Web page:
Public schools threaten legal action

By Liz Stephens

The head of the Independent Schools Council (ISC) warned today that it may consider legal action against the Charity Commission’s new ‘means testing’ for charitable status.

The organisation, which represents the country’s top independent schools, is angry about the recent moves to force private schools to open up their facilities to more pupils from low-income homes or face losing their tax breaks.

Public schools currently receive concessions worth over £100 million every year.

David Lyscom, chief executive of ISC said the Charity Commission was wilfully misinterpreting the Charity Act of 2006.

“There is the potential to test this in the courts. That’s a major and expensive step to take. So at the moment we’re not saying we’ll definitely do it, but it is an option we may have to consider,” he said.

The news comes as two independent schools were threatened with having their charitable status taken away following an inspection by the commission.

The two schools, St Anselm’s in Derbyshire and Highfield Priory in Lancashire, have been given a year to take in more disadvantaged children from their communities, or risk losing their charity status altogether.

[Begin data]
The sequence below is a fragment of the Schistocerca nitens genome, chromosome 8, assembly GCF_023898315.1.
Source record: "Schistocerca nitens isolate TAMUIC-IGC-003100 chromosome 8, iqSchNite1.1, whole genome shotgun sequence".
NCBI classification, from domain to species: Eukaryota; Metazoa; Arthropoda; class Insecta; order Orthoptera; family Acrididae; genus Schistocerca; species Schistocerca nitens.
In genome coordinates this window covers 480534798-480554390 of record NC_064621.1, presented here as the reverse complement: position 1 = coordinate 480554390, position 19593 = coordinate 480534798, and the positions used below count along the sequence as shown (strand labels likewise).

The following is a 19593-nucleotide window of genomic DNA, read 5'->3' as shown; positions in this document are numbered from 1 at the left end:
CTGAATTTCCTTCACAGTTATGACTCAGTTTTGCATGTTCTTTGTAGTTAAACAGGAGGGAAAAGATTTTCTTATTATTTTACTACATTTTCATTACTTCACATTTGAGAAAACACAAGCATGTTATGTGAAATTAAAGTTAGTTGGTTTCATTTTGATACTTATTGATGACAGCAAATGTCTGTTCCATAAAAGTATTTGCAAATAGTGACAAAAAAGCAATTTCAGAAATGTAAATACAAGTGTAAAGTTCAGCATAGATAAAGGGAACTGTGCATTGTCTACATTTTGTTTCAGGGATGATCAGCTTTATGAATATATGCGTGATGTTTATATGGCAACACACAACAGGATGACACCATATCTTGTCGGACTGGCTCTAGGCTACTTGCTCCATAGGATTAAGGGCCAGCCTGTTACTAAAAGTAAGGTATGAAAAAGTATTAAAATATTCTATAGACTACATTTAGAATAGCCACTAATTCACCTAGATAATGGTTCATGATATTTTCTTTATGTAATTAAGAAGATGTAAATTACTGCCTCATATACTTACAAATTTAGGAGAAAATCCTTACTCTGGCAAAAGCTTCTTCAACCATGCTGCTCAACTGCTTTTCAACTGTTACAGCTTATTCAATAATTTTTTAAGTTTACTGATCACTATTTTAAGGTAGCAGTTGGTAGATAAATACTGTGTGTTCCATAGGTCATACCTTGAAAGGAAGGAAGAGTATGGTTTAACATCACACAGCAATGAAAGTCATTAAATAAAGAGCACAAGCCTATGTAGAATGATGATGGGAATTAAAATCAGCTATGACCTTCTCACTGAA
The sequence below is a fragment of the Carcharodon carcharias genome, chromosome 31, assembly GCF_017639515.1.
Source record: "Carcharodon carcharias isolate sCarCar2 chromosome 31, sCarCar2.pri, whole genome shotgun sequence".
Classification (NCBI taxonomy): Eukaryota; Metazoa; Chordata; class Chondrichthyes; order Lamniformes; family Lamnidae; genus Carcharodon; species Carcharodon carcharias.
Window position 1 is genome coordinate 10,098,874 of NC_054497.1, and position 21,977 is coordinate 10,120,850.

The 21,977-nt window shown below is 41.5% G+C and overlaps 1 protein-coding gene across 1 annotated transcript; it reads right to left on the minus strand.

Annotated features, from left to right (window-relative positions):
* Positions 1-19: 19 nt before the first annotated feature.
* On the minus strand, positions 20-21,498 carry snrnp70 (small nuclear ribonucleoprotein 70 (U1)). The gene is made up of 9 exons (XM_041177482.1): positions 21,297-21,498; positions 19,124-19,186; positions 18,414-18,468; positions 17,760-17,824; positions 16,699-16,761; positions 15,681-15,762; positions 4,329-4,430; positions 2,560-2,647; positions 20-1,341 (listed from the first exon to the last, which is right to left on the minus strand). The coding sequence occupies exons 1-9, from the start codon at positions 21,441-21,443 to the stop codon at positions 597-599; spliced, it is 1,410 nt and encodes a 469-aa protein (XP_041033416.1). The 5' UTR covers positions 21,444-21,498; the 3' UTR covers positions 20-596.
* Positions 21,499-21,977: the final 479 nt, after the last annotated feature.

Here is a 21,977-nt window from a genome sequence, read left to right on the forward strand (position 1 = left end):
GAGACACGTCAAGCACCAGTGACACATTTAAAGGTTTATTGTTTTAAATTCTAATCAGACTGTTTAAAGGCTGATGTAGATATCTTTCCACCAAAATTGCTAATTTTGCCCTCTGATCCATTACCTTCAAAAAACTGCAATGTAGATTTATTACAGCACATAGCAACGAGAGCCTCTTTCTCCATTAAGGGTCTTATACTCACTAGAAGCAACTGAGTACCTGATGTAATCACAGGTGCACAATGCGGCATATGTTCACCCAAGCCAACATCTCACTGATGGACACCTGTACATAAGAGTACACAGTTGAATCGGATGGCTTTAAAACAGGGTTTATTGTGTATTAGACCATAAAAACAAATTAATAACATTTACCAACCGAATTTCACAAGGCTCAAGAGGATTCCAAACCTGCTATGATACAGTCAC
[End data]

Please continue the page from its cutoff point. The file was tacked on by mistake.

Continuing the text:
Mr Lyscom condemned the commission for failing to specify how many bursaries a school needed to provide to meet the test.

He warned that without private schools “the public would have to pay between £3bn and £4bn a year in extra taxes.”

“The independent sector now provides almost half of all special educational needs. these are the future leaders, movers and shakers who will give the UK economic success in the future.”

However, former shadow home secretary David Davis recently criticised the abolition of grammar schools for creating a ‘dominance’ of public school boys in top jobs which had “handicapped the intellectual capacity of the country”.

Andrew Hind chief executive of the Charity Commission defended their new inspections saying: “We have always said that we would work with any of the charities that are not currently meeting the requirement and that charities are being looked at on a case-by-case basis.”

He said the majority of private charities that had been assessed had met the test and private schools were already taking steps to show the public what wider benefit they bring.